We have celebrated International Women’s Day and Black History Month, and we have been inundated with stories of success -- but even more tales of abject failure regarding inclusion of women and minorities in the workforce.
The pay gap, the tiny share of women and/or minorities in senior and leadership positions, the challenges of even interesting these groups in the marketing industry: It feels like we’re not making any progress at all.
The Association of National Advertisers (ANA) has tracked the female and ethnic composition of its members and reported a score of 63% females in marketing departments, 31% ethnic, and 46% of females in marketing leadership roles (28% ethnic). Globally, the average for women in leadership roles is around 20%, so we are doing a little better than that. But the numbers had not significantly changed since the last measurement.
To support progress, the ANA has launched The ANA Talent Forward Alliance, a “cross-industry initiative with the mission of creating a unified movement committed to inspiring and accelerating the development of exceptional talent -- including diverse talent -- to fuel marketing industry growth” (per the ANA website).
I think the fundamental issue is that we’re handling recruitment “wrong.”
When I consider the trajectory of my career, only my very first few jobs came from applying to a posted position. Once I was “in,” every subsequent move came from someone contacting me, or someone knowing me. I have heard the same from friends, colleagues and family members.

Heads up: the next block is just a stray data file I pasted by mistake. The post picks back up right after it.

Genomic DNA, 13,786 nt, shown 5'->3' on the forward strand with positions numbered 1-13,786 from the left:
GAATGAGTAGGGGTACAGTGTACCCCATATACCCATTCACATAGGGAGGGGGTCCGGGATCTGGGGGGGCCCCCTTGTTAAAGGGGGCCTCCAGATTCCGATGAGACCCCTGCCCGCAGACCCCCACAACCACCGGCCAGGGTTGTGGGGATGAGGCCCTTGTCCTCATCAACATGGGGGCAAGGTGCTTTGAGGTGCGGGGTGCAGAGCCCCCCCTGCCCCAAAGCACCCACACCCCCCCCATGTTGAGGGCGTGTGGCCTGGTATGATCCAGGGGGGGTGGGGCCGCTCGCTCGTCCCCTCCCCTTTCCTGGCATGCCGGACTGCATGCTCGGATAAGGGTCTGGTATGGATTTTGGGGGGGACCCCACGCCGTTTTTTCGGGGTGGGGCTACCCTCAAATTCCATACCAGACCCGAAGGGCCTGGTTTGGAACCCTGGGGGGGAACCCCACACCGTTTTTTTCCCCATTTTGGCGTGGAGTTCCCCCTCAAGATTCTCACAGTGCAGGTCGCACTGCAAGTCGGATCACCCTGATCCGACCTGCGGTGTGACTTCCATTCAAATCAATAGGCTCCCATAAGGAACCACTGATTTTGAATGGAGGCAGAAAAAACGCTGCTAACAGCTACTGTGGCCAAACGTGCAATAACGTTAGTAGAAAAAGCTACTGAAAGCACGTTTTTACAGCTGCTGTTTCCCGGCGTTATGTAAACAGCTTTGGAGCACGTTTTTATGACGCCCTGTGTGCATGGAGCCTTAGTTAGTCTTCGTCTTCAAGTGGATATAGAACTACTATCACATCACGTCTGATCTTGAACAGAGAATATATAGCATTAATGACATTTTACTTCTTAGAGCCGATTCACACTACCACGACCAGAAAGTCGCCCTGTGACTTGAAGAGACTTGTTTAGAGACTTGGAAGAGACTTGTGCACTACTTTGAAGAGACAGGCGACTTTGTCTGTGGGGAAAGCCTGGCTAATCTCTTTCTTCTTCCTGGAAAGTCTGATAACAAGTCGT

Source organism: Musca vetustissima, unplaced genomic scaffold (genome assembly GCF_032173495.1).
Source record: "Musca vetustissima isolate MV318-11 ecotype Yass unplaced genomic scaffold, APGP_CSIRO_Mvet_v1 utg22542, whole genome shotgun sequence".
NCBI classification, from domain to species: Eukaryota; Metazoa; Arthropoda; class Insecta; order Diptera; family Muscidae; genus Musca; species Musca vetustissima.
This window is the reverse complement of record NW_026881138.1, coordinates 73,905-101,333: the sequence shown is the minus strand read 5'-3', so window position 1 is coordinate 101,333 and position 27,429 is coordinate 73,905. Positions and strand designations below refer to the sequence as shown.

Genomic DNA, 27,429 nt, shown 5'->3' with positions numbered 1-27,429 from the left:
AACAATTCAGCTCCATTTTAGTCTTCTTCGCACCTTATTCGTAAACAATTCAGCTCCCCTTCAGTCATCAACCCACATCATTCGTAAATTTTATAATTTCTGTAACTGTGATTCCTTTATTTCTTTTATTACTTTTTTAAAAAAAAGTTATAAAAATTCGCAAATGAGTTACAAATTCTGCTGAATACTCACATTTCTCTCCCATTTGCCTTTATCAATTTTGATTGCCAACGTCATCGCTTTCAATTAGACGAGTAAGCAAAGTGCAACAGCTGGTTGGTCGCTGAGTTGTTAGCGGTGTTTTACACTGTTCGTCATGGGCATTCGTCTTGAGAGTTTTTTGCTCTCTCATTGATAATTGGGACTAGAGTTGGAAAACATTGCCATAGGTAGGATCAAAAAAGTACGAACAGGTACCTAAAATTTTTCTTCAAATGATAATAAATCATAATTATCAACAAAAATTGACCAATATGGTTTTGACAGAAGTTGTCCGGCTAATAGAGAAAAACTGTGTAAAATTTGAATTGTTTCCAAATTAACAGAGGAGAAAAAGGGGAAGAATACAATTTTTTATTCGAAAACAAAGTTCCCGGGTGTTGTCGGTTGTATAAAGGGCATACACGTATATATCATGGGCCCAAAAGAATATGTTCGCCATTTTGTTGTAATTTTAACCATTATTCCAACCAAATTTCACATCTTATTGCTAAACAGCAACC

When you are looking for your first job, you rely on job boards and recruiter tools. When you are in a more senior role, you rely on your network. And both are biased.
Today’s job boards are awful. Indeed, Monster, Zip Recruiter and the like are all similar to when travel website consolidators, or credit card comparison consolidators were terrible.
But while some of these consolidator websites have made significant strides to improve their models, it appears recruitment industry algorithms are still firmly stuck in the year 2000. If you list yourself as a marketing director or media director on any of these websites, chances are they will serve you with every director job known to mankind in the region you select, including director of patient care at a hospital or funeral director.
These platforms advertise themselves as taking the hassle out of recruitment, and I guess that could be true for some positions where the volume is large, and the decision is relatively uncomplicated. For finding more complex positions, though, even Amazon had to admit defeat when it recently abandoned its AI-driven online recruitment tool, which turned out to be sexist in its recommendations.
Your circle of connections on LinkedIn or in the real world is not the answer to diversity, either. If less than 50% of your leadership network is female, or less than 20% a minority, then how in the world are you going to have a useful “recommendation engine” through your network if you belong to one of these groups?
It’s clear we need a more diverse, inclusive and equally paid workforce in marketing and advertising. It is encouraging to see that our industry beats the (global) averages for inclusion. But we have a ways to go still, especially for senior leadership roles.